Heart and Vascular Disease Risk

Cholesterol levels do not account for all cardiac and vascular disease risk. Carotid artery occlusion is associated with longer time on HAART. Subtle B-vitamin deficiencies, seen as higher homocysteine levels, were a cause of carotid artery narrowing in the Framingham study [25]. B–vitamin-dependent enzymatic deficiencies in the elderly cannot be detected in serum B-vitamin-level tests. This speaks to the utility of supplementing with B-complex vitamins in this population.

As stated above, the American Heart Association recommends eating fish twice a week in general, and consuming 1 gram a day of EPA/DHA for people with heart disease. Low HDL is common in this population. This can be reflective of essential fat deficiency, and of lower redox capacity. In HIV-uninfected people, N-acetylcysteine at 1200mg to 3600mg/day range can raise HDL cholesterol by 10 points [26]. Improving HDL level is an important marker for reducing risk from cardiac events even into a patient’s 80s. The amino acid L-Glutamine, along with EPA/DHA fatty acids, improves exercise capacity in patients with heart failure [27].


Chronic inflammation along with some HAART initiates systemic bone loss. Vitamin D and calcium supplements are generally not enough to reverse thinning bones. Newer research, using an algae-derived calcium, with strontium, boron, magnesium, plus vitamins D and K2 supplements, is reversing osteoporosis in just 6 to 12 months in older people [28]. Safety measures to reduce falls at home and increased fitness activity can lower fracture rates [29].

Immune Reconstitution

Many older people come late to care, with very low CD4 counts. Adequate glutathione levels are necessary for generating T cells. Supplementing N-acetylcysteine at 1 to 2 grams per day, or L-glutamine at 5 to 10 grams per day, is helpful for this. A B-complex 25 with vitamin C pill improves T-cell numbers in HIV disease [30] Use of protease inhibitor therapy puts people at risk for low vitamin B12 levels [31] as does taking proton pump inhibitors [32]. A multivitamin improves T-cell and NK-cell counts and reduces sick days in the elderly.[33,34] Vitamin E at 200 units improves immune responses to vaccines.[35] Co-enzyme Q10 reverses lymphadenopathy and improves immune function [36]. It protects endothelium in people with diabetes [37].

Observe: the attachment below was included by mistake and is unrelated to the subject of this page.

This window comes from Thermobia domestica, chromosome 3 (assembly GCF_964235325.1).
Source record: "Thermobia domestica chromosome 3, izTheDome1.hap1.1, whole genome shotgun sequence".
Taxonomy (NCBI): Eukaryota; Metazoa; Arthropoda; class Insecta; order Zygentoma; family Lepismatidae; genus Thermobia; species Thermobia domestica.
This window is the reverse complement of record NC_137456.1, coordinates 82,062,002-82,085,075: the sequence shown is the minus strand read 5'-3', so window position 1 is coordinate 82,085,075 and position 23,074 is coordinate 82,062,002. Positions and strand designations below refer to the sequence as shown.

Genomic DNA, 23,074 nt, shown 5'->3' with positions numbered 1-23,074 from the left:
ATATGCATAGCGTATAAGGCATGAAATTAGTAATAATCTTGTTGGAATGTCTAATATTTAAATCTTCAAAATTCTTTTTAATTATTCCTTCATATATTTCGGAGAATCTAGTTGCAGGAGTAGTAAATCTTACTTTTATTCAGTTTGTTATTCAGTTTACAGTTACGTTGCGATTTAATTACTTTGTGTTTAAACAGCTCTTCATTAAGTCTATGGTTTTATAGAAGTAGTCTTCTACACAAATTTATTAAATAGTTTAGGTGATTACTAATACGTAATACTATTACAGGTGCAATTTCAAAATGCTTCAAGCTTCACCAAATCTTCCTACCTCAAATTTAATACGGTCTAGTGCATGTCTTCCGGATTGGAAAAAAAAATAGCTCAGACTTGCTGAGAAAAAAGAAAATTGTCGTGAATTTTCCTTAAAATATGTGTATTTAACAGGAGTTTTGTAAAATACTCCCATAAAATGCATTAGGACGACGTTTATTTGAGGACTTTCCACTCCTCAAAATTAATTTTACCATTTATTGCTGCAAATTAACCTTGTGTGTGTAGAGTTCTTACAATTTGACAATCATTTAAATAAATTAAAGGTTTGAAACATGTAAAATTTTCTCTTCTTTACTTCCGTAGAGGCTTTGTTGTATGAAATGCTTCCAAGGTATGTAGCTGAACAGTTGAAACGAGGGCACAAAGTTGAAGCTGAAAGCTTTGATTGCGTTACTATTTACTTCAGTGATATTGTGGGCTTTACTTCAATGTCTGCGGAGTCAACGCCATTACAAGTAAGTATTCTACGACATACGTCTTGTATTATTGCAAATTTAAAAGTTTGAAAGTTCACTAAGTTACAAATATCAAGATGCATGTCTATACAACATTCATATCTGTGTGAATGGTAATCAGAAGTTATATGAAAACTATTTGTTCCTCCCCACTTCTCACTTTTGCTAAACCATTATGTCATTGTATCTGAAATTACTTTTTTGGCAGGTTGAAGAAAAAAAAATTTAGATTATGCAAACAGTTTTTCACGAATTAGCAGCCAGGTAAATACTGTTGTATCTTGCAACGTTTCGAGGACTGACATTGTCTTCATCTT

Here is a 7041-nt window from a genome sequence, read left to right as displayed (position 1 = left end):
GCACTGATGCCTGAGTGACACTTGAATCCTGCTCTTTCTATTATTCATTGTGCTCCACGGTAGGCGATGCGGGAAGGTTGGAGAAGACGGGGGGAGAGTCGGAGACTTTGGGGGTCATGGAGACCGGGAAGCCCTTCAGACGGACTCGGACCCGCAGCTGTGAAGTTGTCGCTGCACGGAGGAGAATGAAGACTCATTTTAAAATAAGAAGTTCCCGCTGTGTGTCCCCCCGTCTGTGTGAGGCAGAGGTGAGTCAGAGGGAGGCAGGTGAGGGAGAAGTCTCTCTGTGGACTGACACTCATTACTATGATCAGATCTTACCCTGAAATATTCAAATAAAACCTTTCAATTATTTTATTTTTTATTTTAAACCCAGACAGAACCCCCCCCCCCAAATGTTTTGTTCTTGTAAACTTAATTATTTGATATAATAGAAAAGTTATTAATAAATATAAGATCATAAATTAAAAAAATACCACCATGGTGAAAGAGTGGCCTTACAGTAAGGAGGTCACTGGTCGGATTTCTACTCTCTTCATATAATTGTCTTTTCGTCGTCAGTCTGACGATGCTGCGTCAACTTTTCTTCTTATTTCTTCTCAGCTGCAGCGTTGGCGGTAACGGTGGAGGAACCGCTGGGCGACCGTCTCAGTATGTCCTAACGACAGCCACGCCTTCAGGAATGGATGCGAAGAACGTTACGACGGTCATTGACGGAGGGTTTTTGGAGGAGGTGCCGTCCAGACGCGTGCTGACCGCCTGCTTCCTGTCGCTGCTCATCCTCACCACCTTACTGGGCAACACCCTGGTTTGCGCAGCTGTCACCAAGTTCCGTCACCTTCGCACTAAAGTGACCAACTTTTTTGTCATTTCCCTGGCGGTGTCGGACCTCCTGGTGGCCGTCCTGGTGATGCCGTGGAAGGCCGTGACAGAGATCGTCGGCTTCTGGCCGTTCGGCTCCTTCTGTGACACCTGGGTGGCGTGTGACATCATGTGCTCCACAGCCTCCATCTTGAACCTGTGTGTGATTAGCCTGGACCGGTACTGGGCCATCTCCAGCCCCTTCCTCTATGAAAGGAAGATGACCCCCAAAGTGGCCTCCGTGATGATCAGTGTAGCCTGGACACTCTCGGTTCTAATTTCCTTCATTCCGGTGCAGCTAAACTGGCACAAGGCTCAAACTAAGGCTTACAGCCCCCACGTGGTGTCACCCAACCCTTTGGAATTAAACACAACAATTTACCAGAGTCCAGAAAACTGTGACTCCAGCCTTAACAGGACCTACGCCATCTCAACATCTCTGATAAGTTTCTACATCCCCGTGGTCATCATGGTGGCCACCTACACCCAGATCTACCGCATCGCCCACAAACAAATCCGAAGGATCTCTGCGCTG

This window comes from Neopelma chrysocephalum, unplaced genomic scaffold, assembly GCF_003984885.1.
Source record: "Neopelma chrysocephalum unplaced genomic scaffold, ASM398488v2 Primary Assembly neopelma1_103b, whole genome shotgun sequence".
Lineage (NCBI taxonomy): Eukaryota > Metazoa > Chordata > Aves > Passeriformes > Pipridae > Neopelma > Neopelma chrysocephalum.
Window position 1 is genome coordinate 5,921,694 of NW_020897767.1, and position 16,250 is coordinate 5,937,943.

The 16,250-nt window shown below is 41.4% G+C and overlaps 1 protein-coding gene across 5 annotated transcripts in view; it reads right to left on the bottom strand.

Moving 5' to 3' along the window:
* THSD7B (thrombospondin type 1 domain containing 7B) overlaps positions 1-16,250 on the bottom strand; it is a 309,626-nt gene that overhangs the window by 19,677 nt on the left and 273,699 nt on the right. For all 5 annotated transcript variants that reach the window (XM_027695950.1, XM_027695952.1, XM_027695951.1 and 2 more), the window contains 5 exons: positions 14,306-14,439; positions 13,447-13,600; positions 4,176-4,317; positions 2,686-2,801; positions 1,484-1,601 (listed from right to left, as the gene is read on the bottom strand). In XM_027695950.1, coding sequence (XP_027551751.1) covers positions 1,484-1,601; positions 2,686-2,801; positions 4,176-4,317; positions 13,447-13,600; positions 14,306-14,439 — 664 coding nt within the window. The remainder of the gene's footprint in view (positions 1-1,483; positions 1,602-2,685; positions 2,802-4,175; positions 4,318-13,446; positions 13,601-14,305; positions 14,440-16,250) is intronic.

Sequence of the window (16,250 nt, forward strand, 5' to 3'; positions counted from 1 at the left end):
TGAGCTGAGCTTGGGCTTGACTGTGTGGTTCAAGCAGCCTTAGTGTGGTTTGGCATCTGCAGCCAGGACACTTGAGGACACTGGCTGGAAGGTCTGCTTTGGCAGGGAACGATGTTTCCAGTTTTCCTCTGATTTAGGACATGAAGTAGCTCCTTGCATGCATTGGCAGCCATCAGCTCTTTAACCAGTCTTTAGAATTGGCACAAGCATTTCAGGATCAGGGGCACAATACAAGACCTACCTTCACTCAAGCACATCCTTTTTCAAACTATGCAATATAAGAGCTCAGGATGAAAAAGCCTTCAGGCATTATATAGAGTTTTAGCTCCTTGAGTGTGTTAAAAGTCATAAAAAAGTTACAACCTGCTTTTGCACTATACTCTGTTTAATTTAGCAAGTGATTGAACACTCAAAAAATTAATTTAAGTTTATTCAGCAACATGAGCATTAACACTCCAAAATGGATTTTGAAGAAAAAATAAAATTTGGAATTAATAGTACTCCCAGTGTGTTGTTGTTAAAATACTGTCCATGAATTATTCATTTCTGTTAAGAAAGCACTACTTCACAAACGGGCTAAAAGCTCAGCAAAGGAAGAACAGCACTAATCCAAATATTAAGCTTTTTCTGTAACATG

From a nutrition perspective, frailty is simply failure to achieve adequate repair of many cell and organ systems. L-glutamine plus antioxidant vitamin supplementation reverses HIV wasting [38]. Glutamine alone raises both glutathione and mood levels [39].  L-carnitine supplements reverse both neuropathy symptoms [40] and lipodystrophy problems [41]. At 2 grams per day it has improved muscle action in heart failure trials [42]. Coenzyme Q10 can increase ejection fractions in seniors, improving constitutional energy levels [43].

The Bottom Line

  • Patients need to be reminded to emphasize lifestyle factors such as food, nutrition, and fitness to maintain their health and improve their quality of life while aging with HIV.
  • Food and fitness education can reduce all-cause mortality in an at-risk dyslipidemic population by 75% over two decades [44]
  • Being infected with HIV acts both separately and synergistically with usual brain aging to cause neuronal changes [45] The Mediterranean Diet, coupled with routine exercise, lowers risk of Alzheimer’s more than either diet or exercise alone [46,47]
  • Multivitamin supplements can positively affect immune cell behaviors and telomere length.

Updated on February, 2016 by Charlie Smigelski, B.A., B.S., R.D., Infectious Disease Program, Lynn Community Health Center, Lynn, MA.